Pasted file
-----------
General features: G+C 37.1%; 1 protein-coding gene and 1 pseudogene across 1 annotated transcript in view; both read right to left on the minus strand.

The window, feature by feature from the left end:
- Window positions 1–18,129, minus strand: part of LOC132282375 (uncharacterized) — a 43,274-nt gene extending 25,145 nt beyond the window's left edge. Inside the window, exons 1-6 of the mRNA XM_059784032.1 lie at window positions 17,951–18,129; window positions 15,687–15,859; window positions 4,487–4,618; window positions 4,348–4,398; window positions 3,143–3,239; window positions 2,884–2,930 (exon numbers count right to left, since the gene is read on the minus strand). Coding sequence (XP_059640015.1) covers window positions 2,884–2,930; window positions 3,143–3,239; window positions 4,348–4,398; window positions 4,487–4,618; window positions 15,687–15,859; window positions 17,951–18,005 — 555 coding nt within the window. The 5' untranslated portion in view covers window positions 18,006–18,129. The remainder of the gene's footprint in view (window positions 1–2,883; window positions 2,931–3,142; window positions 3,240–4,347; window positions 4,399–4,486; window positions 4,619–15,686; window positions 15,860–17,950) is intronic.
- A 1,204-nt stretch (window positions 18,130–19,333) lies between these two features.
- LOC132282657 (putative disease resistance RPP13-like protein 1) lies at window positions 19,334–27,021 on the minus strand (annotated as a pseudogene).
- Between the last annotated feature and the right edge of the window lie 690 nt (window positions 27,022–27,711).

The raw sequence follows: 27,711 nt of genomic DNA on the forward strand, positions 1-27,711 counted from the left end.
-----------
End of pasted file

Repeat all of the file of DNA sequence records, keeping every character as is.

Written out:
General features: G+C 37.1%; 1 protein-coding gene and 1 pseudogene across 1 annotated transcript in view; both read right to left on the minus strand.

The window, feature by feature from the left end:
- Window positions 1–18,129, minus strand: part of LOC132282375 (uncharacterized) — a 43,274-nt gene extending 25,145 nt beyond the window's left edge. Inside the window, exons 1-6 of the mRNA XM_059784032.1 lie at window positions 17,951–18,129; window positions 15,687–15,859; window positions 4,487–4,618; window positions 4,348–4,398; window positions 3,143–3,239; window positions 2,884–2,930 (exon numbers count right to left, since the gene is read on the minus strand). Coding sequence (XP_059640015.1) covers window positions 2,884–2,930; window positions 3,143–3,239; window positions 4,348–4,398; window positions 4,487–4,618; window positions 15,687–15,859; window positions 17,951–18,005 — 555 coding nt within the window. The 5' untranslated portion in view covers window positions 18,006–18,129. The remainder of the gene's footprint in view (window positions 1–2,883; window positions 2,931–3,142; window positions 3,240–4,347; window positions 4,399–4,486; window positions 4,619–15,686; window positions 15,860–17,950) is intronic.
- A 1,204-nt stretch (window positions 18,130–19,333) lies between these two features.
- LOC132282657 (putative disease resistance RPP13-like protein 1) lies at window positions 19,334–27,021 on the minus strand (annotated as a pseudogene).
- Between the last annotated feature and the right edge of the window lie 690 nt (window positions 27,022–27,711).

The raw sequence follows: 27,711 nt of genomic DNA on the forward strand, positions 1-27,711 counted from the left end.